China slams indictments over cyber snooping?

Updated: 2014-05-20 11:21

By Chen Weihua in Washington (China Daily USA)

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Foreign ministry says 'fabricated facts' violate international 'norms'

China reacted strongly on Monday to US announcement of indicting five Chinese military officers for alleged cyber theft.

Foreign Ministry spokesman Qin Gangdescribed the US move as "based on fabricated facts" and "grossly violates the basic norms governing international relations and jeopardizes China-US cooperation and mutual trust".

Qin said China has lodged its protest with the US right after the announcement and has urged the US side to immediately correct its mistake and withdraw the "indictment".

On Monday, the US Justice Department charged five members of the Chinese People's Liberation Army of conducting economic cyber-espionage against US companies. It was the first time that the US has filed such a charge against another nation.

"The range of trade secrets and other sensitive business information stolen in this case is significant and demands an aggressive response," Attorney General Eric Holder told a news conference.

Westinghouse Electric, Alcoa, Allegheny Technologies Inc, United States Steel, the United Steel Workers Union and Solar World are some of the targets of the alleged Chinese hacking.

But the US side did not say whether the alleged Chinese hacking is also for military and national security reasons, a pretext the US has been using all the time to defend its widespread cyber espionage against other nations, as revealed by former National Security Agency contractor Edward Snowden.

Snowden revelation showed that NSA has engaged in widespread hacking activities against not only Chinese government and military entities, but also Chinese companies and universities.

The actual picture of NSA hacking activities is believed to be much larger since only 1 percent of the 58,000 files received by The Guardian from Snowden have been made public, according to the newspaper editor Alan Rusbridger.

In Beijing, spokesman Qin said China has decided to suspend activities of the China-US Cyber Working Group given the lack of sincerity on the part of the US to solve issues related to cyber security through dialogue and cooperation.

The working group was set up last year by the two governments to deal with bilateral cyber security concerns.

"China will react further to the US 'indictment' as the situation evolves," he said, without saying whether China will retaliate by indicting US officials responsible for the rampant NSA hackings against China.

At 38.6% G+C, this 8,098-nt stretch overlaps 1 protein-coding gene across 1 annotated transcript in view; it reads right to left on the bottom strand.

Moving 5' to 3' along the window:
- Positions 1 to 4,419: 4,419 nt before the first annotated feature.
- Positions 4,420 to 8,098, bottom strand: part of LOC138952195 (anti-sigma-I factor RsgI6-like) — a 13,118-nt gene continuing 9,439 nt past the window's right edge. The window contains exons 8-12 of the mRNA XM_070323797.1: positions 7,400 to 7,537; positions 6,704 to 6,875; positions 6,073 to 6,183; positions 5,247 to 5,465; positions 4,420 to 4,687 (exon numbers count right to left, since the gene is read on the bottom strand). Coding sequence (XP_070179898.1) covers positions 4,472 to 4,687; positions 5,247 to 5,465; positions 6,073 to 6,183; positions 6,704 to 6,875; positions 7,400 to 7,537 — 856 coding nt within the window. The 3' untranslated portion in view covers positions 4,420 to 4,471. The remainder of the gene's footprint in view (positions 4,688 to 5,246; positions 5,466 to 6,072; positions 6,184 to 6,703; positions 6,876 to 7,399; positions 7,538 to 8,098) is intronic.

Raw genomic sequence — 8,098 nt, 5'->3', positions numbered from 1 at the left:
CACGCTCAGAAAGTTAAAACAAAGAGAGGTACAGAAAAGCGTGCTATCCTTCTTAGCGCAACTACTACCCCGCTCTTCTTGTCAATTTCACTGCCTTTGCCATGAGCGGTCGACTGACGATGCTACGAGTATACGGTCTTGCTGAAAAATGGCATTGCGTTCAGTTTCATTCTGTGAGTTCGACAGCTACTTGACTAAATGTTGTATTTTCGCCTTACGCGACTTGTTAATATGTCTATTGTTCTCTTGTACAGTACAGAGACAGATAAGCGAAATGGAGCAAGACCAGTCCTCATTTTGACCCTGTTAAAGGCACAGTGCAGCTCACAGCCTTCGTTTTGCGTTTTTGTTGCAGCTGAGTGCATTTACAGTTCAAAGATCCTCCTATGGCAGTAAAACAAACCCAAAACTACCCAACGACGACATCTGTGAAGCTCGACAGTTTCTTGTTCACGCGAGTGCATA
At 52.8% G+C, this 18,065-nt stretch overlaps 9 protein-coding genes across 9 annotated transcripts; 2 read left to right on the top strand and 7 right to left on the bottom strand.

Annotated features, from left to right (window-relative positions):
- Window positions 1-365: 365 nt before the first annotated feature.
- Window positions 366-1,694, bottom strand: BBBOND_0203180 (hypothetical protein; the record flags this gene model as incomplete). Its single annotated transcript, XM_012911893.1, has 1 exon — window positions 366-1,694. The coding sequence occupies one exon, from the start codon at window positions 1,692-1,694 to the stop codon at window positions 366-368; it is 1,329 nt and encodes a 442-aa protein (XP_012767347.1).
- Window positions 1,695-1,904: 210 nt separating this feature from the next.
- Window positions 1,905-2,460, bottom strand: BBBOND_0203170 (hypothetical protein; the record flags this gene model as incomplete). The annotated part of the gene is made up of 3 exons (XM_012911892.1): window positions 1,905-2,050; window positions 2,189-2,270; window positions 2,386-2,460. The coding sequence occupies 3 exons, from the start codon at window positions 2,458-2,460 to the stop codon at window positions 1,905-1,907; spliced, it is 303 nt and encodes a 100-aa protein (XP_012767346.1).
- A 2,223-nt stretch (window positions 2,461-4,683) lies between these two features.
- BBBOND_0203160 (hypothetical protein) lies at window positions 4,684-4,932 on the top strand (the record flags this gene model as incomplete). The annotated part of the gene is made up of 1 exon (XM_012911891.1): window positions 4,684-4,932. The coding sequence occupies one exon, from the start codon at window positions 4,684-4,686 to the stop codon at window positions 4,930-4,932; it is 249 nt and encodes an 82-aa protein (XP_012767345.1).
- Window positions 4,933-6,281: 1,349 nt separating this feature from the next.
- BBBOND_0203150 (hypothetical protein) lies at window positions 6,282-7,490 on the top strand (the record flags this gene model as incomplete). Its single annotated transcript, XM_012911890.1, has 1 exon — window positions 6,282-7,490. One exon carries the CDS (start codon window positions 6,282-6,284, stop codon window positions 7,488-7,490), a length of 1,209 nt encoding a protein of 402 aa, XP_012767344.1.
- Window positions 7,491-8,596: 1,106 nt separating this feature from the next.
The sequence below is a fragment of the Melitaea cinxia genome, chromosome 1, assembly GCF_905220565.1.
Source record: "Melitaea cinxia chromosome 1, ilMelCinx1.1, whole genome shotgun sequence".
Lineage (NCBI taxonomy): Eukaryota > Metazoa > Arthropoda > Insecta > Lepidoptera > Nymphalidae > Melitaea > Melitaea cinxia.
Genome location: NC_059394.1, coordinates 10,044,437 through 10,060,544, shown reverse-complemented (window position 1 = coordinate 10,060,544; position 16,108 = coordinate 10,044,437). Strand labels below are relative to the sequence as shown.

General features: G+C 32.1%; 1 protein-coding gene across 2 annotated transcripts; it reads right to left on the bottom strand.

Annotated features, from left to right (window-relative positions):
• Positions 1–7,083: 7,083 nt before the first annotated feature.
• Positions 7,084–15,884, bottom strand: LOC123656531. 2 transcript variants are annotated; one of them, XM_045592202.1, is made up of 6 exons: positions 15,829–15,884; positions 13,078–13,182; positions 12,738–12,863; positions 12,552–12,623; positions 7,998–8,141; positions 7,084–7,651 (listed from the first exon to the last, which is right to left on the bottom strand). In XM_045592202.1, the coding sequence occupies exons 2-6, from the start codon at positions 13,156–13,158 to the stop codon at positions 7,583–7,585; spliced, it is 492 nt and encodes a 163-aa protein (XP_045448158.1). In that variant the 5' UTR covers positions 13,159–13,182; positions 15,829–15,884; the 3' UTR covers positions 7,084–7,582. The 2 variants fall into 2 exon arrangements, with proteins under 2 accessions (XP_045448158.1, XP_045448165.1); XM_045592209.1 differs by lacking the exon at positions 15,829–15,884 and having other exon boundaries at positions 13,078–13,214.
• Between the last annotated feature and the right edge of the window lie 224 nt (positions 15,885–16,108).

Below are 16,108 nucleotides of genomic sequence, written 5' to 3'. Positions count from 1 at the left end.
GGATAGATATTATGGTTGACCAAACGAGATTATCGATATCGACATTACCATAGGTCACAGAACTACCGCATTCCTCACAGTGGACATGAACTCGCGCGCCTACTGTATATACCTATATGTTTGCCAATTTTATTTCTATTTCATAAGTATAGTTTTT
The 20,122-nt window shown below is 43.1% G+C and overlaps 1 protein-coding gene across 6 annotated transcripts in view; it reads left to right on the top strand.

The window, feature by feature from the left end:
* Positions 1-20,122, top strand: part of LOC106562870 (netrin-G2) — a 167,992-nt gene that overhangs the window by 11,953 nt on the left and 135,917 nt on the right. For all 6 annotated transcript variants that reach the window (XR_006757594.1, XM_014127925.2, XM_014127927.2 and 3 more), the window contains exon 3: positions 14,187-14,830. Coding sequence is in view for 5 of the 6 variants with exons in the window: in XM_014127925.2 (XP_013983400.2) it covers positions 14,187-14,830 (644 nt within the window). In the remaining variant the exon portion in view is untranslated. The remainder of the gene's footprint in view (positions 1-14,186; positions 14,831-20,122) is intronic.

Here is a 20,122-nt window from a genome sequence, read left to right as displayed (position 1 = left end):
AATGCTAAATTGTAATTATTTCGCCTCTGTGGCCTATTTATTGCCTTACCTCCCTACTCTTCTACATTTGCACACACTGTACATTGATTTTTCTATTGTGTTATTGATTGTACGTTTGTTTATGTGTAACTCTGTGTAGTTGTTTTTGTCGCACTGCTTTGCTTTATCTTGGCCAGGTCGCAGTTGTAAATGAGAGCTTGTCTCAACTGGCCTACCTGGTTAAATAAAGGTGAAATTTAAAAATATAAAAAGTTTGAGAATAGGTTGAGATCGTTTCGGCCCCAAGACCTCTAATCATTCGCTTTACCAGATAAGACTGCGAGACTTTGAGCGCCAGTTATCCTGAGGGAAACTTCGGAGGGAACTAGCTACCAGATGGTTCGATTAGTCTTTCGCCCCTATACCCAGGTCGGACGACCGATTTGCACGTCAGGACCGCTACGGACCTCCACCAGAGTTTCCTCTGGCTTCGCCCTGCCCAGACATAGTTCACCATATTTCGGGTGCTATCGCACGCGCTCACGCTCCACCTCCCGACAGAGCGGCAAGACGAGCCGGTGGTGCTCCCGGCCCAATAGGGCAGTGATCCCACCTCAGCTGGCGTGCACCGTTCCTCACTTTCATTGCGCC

Qin said China is steadfast in upholding cyber security.

"The Chinese government, the Chinese military and their relevant personnel have never engaged or participated in cyber theft of trade secrets. The US accusations against Chinese personnel are purely ungrounded and absurd," he said.

Qin said China is a victim of severe US cyber theft, wiretapping and surveillance activities.

"Large amounts of publicly disclosed information show that relevant US institutions have been conducting cyber intrusion, wiretapping and surveillance activities against Chinese government departments, institutions, companies, universities and individuals," he said.

"China has, on many occasions, made serious representations with the US side. We once again strongly urge the US side to make a clear explanation of what it has done and immediately stop such kind of activities," Qin said.

The latest data from the National Computer Network Emergency Response Technical Team Coordination Center of China showed that from March 19 to May 18, a total of 2,077 Trojan horse networks or botnet servers in the US directly controlled 1.18 million host computers in China, according to a Xinhua News Agency report on Monday.

China slams indictments over cyber snooping?

The center found 135 host computers in the US carrying 563 phishing pages targeting Chinese websites that led to 14,000 phishing operations. In the same period, the center found 2,016 IP addresses in the US had implanted backdoors in 1,754 Chinese websites, involving 57,000 backdoor attacks.

The US attacks, infiltrates and taps Chinese networks belonging to governments, institutions, enterprises, universities and major communication backbone networks, Xinhua quoted a spokesperson from China's State Internet Information Office as saying.

Douglas Paal, vice-president for studies at the Carnegie Endowment for International Peace, said the US decision has the look meant largely for a domestic audience to show that the administration is not as feckless as it looks.

"But actually prosecuting anyone in China is likely to prove feckless as well," he said. "This leads me to conclude that it is the equivalent of denying visas to Russians close to Putin, which makes it a form of sanction on China for its commercial espionage."

Paal believes the US frustration with China's recent behavior over disputed islands may also lie behind the decision to press charges.

"The administration's effort to address this legitimate issue is hopelessly compromised by the Snowden revelations and I would think it would learn when to cut its losses," he said. "Giving China an excuse to end the bilateral cyber dialogue is also counterproductive."

Zhu Zhiqun, professor of political science and international relations at Bucknell University, said the latest development exposes one of the biggest problems in the bilateral relationship: deep-rooted suspicion and lack of mutual trust. "What the US and China can and should do now is to stop finger-pointing and to sit down and map out some mutually-agreed rules or protocol to regulate cyber security," Zhu said.

"Consultation and cooperation will be more helpful and effective than accusation and confrontation."

(China Daily USA 05/20/2014 page1)